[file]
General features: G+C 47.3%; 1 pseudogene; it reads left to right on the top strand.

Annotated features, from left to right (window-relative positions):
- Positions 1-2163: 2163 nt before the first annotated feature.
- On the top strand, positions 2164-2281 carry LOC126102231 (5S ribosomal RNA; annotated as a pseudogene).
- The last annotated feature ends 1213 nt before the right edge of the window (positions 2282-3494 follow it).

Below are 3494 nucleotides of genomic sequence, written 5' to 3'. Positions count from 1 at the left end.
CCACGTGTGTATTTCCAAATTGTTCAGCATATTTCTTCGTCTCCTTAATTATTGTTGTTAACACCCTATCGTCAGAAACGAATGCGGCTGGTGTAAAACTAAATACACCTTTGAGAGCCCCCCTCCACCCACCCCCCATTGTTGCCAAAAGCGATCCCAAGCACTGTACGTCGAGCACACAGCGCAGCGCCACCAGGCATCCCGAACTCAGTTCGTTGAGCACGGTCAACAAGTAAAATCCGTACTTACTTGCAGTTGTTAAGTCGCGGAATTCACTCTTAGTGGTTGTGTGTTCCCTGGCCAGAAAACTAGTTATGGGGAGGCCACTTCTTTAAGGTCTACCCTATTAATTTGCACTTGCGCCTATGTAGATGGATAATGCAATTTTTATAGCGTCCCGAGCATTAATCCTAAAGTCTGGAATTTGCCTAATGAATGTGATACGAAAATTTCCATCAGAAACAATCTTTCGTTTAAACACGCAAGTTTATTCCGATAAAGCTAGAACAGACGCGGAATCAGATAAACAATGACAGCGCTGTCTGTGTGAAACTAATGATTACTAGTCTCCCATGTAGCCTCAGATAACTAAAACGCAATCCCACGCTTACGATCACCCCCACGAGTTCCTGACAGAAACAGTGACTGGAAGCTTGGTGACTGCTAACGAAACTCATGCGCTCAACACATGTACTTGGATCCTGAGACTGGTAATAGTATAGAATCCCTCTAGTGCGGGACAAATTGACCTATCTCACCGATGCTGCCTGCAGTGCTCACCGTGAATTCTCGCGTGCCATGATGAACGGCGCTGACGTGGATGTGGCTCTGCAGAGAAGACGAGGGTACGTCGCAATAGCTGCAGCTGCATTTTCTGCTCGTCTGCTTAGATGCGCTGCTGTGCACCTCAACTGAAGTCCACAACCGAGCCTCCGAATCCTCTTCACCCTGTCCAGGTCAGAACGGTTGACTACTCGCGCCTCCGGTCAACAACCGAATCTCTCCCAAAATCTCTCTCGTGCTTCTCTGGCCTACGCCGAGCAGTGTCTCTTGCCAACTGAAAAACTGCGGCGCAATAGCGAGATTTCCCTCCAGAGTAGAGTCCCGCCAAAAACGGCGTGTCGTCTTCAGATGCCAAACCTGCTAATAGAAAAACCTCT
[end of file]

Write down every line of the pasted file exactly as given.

General features: G+C 47.3%; 1 pseudogene; it reads left to right on the top strand.

Annotated features, from left to right (window-relative positions):
- Positions 1-2163: 2163 nt before the first annotated feature.
- On the top strand, positions 2164-2281 carry LOC126102231 (5S ribosomal RNA; annotated as a pseudogene).
- The last annotated feature ends 1213 nt before the right edge of the window (positions 2282-3494 follow it).

Below are 3494 nucleotides of genomic sequence, written 5' to 3'. Positions count from 1 at the left end.
CCACGTGTGTATTTCCAAATTGTTCAGCATATTTCTTCGTCTCCTTAATTATTGTTGTTAACACCCTATCGTCAGAAACGAATGCGGCTGGTGTAAAACTAAATACACCTTTGAGAGCCCCCCTCCACCCACCCCCCATTGTTGCCAAAAGCGATCCCAAGCACTGTACGTCGAGCACACAGCGCAGCGCCACCAGGCATCCCGAACTCAGTTCGTTGAGCACGGTCAACAAGTAAAATCCGTACTTACTTGCAGTTGTTAAGTCGCGGAATTCACTCTTAGTGGTTGTGTGTTCCCTGGCCAGAAAACTAGTTATGGGGAGGCCACTTCTTTAAGGTCTACCCTATTAATTTGCACTTGCGCCTATGTAGATGGATAATGCAATTTTTATAGCGTCCCGAGCATTAATCCTAAAGTCTGGAATTTGCCTAATGAATGTGATACGAAAATTTCCATCAGAAACAATCTTTCGTTTAAACACGCAAGTTTATTCCGATAAAGCTAGAACAGACGCGGAATCAGATAAACAATGACAGCGCTGTCTGTGTGAAACTAATGATTACTAGTCTCCCATGTAGCCTCAGATAACTAAAACGCAATCCCACGCTTACGATCACCCCCACGAGTTCCTGACAGAAACAGTGACTGGAAGCTTGGTGACTGCTAACGAAACTCATGCGCTCAACACATGTACTTGGATCCTGAGACTGGTAATAGTATAGAATCCCTCTAGTGCGGGACAAATTGACCTATCTCACCGATGCTGCCTGCAGTGCTCACCGTGAATTCTCGCGTGCCATGATGAACGGCGCTGACGTGGATGTGGCTCTGCAGAGAAGACGAGGGTACGTCGCAATAGCTGCAGCTGCATTTTCTGCTCGTCTGCTTAGATGCGCTGCTGTGCACCTCAACTGAAGTCCACAACCGAGCCTCCGAATCCTCTTCACCCTGTCCAGGTCAGAACGGTTGACTACTCGCGCCTCCGGTCAACAACCGAATCTCTCCCAAAATCTCTCTCGTGCTTCTCTGGCCTACGCCGAGCAGTGTCTCTTGCCAACTGAAAAACTGCGGCGCAATAGCGAGATTTCCCTCCAGAGTAGAGTCCCGCCAAAAACGGCGTGTCGTCTTCAGATGCCAAACCTGCTAATAGAAAAACCTCT